The Android Oreo Operating System from Google is no longer the current stable version of its mobile operating system – Android Pie has that title now. However, Android Oreo is far more commonly available.
Android Oreo is the eighth big update for app developers to the Android operating system that includes newer functionality and improvements. It was publicly released on August 21, 2017.
Not all devices have Oreo yet and not in all regions of the world, despite being around for a while now. Have a glass of milk and get cozy – here’s a closer look at the Android Oreo operating system.
Android Oreo Features
“Fluid Experiences” and “Vitals” are what this upgrade is all about according to Google’s key message. In turn, that implies elements overlap and work together on the screen better, and that it’s much more functional than Nougat.
As you’d see in Apple’s iPad, the first Android N developer preview of 2016 had a picture-in-picture mode, but it was for Android TV. This functionality is commonly available as a baked-in feature in Google Oreo for smartphones.
You can keep on watching a video while, for example, responding to another app conversation. It is as easy to activate as hitting the home button when a video is streaming.
Then the video becomes a tiny window on the home screen and you can drag it across the screen so that it isn’t in the way of any running task. Then proceed to do whatever else you need to do.
You can simply swipe it off the screen once you’re done.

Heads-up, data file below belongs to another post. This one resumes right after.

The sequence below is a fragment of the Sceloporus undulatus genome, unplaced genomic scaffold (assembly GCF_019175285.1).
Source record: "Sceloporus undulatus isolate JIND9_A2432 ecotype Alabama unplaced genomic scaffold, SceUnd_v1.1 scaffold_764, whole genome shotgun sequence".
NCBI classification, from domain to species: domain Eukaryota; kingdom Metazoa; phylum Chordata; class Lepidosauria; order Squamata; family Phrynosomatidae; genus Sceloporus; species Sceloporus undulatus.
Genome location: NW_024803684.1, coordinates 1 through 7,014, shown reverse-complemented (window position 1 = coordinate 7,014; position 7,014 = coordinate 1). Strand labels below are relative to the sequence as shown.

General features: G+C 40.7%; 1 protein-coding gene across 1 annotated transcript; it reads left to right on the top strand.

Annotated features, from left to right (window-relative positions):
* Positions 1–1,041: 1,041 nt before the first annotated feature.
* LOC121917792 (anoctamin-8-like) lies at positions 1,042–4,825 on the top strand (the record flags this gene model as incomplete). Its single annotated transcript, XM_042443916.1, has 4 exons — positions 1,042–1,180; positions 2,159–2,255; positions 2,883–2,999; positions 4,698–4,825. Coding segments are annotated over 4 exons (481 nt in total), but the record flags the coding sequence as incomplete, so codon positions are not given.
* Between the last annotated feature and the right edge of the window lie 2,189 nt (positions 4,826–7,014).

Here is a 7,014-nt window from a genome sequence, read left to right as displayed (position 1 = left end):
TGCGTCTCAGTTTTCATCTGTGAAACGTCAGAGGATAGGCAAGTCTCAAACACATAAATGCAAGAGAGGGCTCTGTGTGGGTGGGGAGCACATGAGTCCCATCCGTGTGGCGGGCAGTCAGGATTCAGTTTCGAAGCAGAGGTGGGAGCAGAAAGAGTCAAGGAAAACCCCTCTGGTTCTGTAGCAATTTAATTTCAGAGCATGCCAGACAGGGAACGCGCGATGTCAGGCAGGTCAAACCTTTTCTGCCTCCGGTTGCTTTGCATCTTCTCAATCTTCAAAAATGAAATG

It is possible to snooze alerts and batch them into subject-based groups referred to as “channels.” The ‘Major Ongoing’ function directs the notifications by ranking, putting on the top slot the most relevant application.
A new design is featured in the “Settings” area – a white theme and deeper classification of various settings, while its sound settings for ringtone, alarm, and notification now include an option to add personalized tones to the list.
In order to minimize the probability of burn-in, the Android 8.1 update enables the display of battery percentages for paired Bluetooth devices.
It also renders the notification display moderately translucent and darkens the on-screen navigation keys.
For Oreo, a targeted distribution was launched for low-end smartphones known as Android Go. It is designed for devices that have 1 GB or less of RAM.
This feature has platform improvements aimed at minimizing the use of mobile data (including allowing Data Saver mode by default) and a special Google Mobile Services suite intended to be a little less resource- and bandwidth-intensive.
Lightweight applications suited for these devices will also be highlighted by the Google Play Store. To decrease its memory footprint, Google Play Services has also been modularised. For Android 8.1, Android Go has been made available to OEMs.
Autofill with Google
In the Chrome browser, we use Autofill each day, and now Google has brought a system-wide update to Android. If you’ve ever instructed Google Chrome to save your browser details, you’ll be able to automatically fill in Android Oreo fields using that information.
For instance, using the suggested account name and password that Google remembered from your Chrome browser, you can log in to the Twitter account on your phone. For most applications, it will work, assuming you opt-in for the function.
Although Android Oreo doesn’t have a whole lot of new visuals, some developments made the user experience better. As of August 2020, 17.75% of Android devices run Oreo.